The government needs an inclusive growth model to transform the industrial sector into a key player in generating investment, employment, and innovation.

A research study by PIDS Senior Research Fellow Rafaelita Aldaba recommends to the present administration to implement industrial policy reforms that will enhance the country`s firm productivity, deepen linkages of domestic firms and small and medium enterprises (SMEs) with large domestic and multinational companies, and gain more investment inflows. This is to capitalize on the rapidly changing global conditions wherein emerging economies like the Philippines are becoming key players as the United States, European Union, and Japan continue to face slower growth, said Aldaba.

She noted the need for the revival of the manufacturing sector to attain more inclusive and sustained growth. The sector`s weak performance is clearly manifested by its low contribution to employment, investment, and productivity growth. Manufacturing growth was slow, averaging only 0.9 percent and 2.5 percent in the 1980s and 1990s, respectively. Modest growth was also posted in the 2000s at 4.1 percent.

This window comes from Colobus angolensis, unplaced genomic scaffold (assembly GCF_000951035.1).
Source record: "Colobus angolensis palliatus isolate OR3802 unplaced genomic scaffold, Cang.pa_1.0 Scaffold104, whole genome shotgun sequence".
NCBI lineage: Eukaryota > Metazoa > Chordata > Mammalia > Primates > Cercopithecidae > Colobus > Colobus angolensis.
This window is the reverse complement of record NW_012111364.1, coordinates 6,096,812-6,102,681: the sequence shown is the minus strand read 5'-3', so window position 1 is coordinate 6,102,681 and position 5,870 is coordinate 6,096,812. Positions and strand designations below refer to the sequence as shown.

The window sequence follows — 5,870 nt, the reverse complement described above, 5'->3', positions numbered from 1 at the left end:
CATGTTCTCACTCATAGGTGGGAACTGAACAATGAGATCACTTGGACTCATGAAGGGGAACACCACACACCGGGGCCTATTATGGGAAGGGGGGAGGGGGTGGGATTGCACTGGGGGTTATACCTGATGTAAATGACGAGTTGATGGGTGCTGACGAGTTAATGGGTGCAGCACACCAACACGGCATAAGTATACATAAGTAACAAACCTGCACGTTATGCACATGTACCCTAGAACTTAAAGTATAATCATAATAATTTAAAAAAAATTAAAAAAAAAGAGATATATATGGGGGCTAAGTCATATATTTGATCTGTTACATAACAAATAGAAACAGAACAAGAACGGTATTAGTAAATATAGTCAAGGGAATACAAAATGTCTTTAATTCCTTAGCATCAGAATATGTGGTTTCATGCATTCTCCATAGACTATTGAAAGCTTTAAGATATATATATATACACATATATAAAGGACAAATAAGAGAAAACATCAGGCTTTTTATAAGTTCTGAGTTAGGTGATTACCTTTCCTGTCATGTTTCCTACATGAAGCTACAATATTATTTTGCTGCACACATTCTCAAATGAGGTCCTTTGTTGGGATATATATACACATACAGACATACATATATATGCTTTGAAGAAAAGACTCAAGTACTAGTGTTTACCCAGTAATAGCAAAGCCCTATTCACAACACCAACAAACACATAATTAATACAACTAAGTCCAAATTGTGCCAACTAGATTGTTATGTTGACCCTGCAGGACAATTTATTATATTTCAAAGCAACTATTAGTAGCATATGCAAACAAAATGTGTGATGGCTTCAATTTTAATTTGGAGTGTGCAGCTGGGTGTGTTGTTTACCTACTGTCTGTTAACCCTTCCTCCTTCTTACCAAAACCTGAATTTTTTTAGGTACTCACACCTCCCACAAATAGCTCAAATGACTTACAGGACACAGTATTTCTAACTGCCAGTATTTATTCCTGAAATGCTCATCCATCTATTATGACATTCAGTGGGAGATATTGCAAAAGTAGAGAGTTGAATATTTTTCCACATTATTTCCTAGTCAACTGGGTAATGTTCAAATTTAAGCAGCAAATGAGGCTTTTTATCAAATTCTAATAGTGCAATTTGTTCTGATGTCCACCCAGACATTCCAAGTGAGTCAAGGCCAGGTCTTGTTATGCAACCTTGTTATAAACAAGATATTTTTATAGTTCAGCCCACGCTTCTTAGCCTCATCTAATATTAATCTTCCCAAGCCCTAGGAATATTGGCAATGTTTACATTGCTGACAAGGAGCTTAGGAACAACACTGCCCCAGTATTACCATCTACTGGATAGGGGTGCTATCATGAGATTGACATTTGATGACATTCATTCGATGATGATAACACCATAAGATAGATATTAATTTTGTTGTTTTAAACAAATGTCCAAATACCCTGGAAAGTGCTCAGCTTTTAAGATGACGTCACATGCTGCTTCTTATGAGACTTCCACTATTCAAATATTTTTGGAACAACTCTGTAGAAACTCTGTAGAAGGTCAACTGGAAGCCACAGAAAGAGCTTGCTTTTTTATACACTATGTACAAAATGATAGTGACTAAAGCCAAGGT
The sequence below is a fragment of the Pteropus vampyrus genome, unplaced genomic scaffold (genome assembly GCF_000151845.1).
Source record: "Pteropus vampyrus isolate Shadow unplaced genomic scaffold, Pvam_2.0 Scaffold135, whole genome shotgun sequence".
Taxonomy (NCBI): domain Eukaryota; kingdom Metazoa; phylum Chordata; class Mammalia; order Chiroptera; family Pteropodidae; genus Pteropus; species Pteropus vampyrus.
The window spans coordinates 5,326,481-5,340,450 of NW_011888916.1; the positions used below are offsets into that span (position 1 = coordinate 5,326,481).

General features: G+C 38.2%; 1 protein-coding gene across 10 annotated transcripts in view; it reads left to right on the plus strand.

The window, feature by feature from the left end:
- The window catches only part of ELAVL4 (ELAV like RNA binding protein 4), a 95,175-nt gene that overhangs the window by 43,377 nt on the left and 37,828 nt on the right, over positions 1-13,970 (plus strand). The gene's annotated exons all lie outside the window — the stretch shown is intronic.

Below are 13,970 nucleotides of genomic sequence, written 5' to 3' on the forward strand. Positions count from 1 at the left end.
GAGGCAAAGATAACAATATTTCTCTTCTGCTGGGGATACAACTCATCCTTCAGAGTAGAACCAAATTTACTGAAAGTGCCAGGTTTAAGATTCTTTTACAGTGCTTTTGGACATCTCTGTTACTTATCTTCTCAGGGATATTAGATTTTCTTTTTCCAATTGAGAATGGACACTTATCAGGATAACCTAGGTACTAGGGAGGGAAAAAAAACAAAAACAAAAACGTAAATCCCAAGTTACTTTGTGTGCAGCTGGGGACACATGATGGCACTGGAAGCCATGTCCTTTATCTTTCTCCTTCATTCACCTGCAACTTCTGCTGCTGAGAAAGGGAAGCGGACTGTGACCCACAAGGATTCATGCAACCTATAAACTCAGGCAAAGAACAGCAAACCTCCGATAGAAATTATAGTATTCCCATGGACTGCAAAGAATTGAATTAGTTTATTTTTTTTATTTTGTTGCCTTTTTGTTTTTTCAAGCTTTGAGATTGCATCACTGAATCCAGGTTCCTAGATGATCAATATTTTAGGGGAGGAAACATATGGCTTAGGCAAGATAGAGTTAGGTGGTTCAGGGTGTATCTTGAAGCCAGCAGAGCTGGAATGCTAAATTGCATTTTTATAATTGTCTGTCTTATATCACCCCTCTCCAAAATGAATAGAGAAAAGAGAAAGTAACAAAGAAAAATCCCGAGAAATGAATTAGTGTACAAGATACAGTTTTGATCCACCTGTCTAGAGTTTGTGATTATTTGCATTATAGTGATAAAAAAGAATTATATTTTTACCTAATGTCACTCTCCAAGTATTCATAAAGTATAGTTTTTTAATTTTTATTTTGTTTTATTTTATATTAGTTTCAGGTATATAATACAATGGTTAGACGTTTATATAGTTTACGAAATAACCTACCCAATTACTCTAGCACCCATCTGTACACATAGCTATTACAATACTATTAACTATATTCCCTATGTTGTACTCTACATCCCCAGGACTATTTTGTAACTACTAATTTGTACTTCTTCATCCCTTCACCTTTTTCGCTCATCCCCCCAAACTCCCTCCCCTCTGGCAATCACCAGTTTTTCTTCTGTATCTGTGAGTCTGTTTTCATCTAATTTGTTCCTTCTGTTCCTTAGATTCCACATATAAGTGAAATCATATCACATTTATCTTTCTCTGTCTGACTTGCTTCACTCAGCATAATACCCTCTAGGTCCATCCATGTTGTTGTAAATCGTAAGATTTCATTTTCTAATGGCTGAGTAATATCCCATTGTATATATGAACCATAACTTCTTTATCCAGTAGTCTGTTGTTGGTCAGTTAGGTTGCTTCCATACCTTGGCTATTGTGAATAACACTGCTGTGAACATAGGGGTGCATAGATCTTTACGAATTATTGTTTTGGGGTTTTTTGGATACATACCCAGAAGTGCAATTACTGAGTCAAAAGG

Aldaba also emphasized that the country`s manufacturing export base has become less diversified with the country`s exports heavily concentrated in three product groups: automotive and electronic parts and components, garments and textile, and machinery and transport equipment. These are low value-added and labor-intensive product sectors and considerably dependent on imported inputs.

To transform the industrial sector into a strong engine for economic growth, the country needs an industrial policy that focuses in the short-run on strengthening emerging industry champions, maintaining the competitiveness of industries where the country has comparative advantage and rebuilding the existing capacity of industries especially those with strong potential to generate employment, address missing gaps, and create linkages and spillover effects. In the medium term, Aldaba suggests new investments and expansion in upstream and core sectors such as iron and steel and other metals as well as in intermediate parts and components industries. In the long-run, a globally competitive manufacturing industry with strong forward and backward linkages is envisioned with the Philippines as active participant in the production networks of companies engaged in the manufacture of food, garments, electronics, and machinery.

A Comprehensive Manufacturing Industry Roadmap is being formulated by the Department of Trade and Industry-Board of Investments, and the Philippine Institute for Development Studies, to identify industrial activities where the Philippines may have strong potential for sustained growth and job generation.

You may read the full study by downloading the following links:

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